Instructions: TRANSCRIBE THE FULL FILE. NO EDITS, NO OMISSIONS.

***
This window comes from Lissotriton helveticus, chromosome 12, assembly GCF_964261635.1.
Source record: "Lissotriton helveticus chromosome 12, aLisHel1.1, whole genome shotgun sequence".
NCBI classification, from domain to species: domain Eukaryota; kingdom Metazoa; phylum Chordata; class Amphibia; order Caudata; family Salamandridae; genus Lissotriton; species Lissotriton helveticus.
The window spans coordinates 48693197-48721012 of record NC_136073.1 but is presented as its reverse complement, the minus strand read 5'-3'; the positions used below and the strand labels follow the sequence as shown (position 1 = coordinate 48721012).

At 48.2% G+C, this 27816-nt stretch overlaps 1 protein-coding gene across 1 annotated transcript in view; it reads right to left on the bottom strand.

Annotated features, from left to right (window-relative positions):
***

This window comes from Lissotriton helveticus, chromosome 12, assembly GCF_964261635.1.
Source record: "Lissotriton helveticus chromosome 12, aLisHel1.1, whole genome shotgun sequence".
NCBI classification, from domain to species: domain Eukaryota; kingdom Metazoa; phylum Chordata; class Amphibia; order Caudata; family Salamandridae; genus Lissotriton; species Lissotriton helveticus.
The window spans coordinates 48693197-48721012 of record NC_136073.1 but is presented as its reverse complement, the minus strand read 5'-3'; the positions used below and the strand labels follow the sequence as shown (position 1 = coordinate 48721012).

At 48.2% G+C, this 27816-nt stretch overlaps 1 protein-coding gene across 1 annotated transcript in view; it reads right to left on the bottom strand.

Annotated features, from left to right (window-relative positions):